News
The palm tree in which the elusive nahual was believed to be hiding. The palm tree in which the creature was believed to be hiding.

Residents of a town in Veracruz venture out to hunt a mythical nahual

But the shape-shifter is believed to have flown away

Dozens of residents of Soledad del Doblado, a town located about 30 kilometers inland from the port of  Veracruz, went on the hunt for a nahual Monday night. 

Men, women and children armed with rocks, shovels and guns left their homes to kill or drive away the mythical creature that according to legend is half-human, half-animal, drinks human blood, and causes all manner of ills, including disease. 

The search for the shape-shifter was broadcast on Facebook live as frightened residents congregated around a palm tree where someone said the creature was hiding. 

Dogs barked frantically as people pointed flashlights into the fronds. When one person said he saw the nahual, identifying it as a grey mass, another began firing a pistol into the area in which the imaginary creature was said to be hiding. “Be careful, he can do something to you!I don’t know what might happen!” shouted a frightened woman.

At one point, the man filming the 28-minute-long video, which has recorded more than 35,000 views, exclaimed that the nahual had flown away. 

Meanwhile, the gunshots drew the attention of police who asked people not to fire guns into the air and to return to their homes and respect coronavirus protocols.

The legend of the nahual is linked to pre-Columbian shamanism, and the word is derived from the word naualli, which means sorcerer or magician. In Mayan, Toltec and Mexica cultures the mythical creature plays different roles, and can appear as a jaguar, coyote, hummingbird or owl, among other animals.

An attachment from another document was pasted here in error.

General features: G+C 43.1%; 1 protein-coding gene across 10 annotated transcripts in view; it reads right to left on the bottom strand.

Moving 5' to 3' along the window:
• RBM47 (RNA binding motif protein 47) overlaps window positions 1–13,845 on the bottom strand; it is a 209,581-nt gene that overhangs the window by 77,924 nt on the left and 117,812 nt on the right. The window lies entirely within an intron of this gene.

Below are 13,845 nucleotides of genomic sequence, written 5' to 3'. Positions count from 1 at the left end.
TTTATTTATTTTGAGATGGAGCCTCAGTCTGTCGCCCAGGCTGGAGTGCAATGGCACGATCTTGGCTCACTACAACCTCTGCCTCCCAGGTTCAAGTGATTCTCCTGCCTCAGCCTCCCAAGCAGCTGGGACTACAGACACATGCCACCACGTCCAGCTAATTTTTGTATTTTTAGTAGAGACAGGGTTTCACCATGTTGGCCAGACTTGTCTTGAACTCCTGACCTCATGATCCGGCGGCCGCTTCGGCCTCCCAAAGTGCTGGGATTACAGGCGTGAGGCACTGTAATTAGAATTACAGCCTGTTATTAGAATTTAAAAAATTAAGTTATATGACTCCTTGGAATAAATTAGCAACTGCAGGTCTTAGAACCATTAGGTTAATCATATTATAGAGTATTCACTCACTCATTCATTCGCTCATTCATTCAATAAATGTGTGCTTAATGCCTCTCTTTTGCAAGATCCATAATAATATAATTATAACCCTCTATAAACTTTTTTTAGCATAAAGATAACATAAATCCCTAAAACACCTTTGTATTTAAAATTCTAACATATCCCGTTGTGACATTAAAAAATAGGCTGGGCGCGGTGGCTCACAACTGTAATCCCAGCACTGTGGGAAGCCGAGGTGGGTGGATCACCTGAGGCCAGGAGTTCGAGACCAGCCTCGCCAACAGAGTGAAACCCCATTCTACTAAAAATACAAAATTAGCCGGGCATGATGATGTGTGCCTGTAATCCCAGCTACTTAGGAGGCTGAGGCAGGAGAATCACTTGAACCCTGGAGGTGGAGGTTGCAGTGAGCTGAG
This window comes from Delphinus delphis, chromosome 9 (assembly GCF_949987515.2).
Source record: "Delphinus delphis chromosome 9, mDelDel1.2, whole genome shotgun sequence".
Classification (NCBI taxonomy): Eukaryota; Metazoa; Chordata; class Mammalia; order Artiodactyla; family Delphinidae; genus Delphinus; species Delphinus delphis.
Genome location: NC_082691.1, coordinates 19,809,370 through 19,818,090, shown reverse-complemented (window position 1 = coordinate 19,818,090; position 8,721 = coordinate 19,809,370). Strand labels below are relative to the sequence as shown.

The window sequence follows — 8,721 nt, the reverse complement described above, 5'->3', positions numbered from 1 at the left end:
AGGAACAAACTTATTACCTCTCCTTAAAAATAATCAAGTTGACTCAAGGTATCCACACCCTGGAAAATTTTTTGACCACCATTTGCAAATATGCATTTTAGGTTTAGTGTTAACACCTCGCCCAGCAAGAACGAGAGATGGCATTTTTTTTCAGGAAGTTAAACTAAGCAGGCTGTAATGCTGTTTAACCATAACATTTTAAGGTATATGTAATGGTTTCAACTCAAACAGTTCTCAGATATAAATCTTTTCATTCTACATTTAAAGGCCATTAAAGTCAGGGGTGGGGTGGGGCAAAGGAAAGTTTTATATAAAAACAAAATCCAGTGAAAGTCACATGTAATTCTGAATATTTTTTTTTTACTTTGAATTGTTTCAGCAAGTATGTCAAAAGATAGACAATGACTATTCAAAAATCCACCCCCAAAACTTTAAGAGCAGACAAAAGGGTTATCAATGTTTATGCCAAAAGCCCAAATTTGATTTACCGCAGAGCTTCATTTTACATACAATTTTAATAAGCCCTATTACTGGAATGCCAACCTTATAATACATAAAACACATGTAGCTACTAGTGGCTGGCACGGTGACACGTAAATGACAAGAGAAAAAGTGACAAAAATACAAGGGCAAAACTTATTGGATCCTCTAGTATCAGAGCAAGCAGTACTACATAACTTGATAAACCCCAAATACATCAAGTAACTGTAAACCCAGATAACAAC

Sightings of nahuals and other mythical creatures are relatively common across Mexico.

In April of this year, residents of Ocozocoautla de Espinosa, Chiapas, were kept awake for several nights by the howling of a nahual they claim is half man and half wolf, and offered photos of claw marks on the ground as proof. 

And in June, residents of Arriaga, also in Chiapas, captured a man who ran on all fours as they chased him through town. Video footage showed the partially clothed man in what appeared to be a jail cell making strange braying noises and attempting to bite the bars. 

Residents say he was a nahual and used witchcraft to turn himself into a wolf at night. While some internet users believe the video is proof that the creature exists, others suggest drugs, not witchcraft, were responsible for his odd behavior.

Source: Infobae (sp), El Heraldo de México (sp), Diario del Yaqui (sp)

Reader forum

The forum is available to logged-in subscribers only.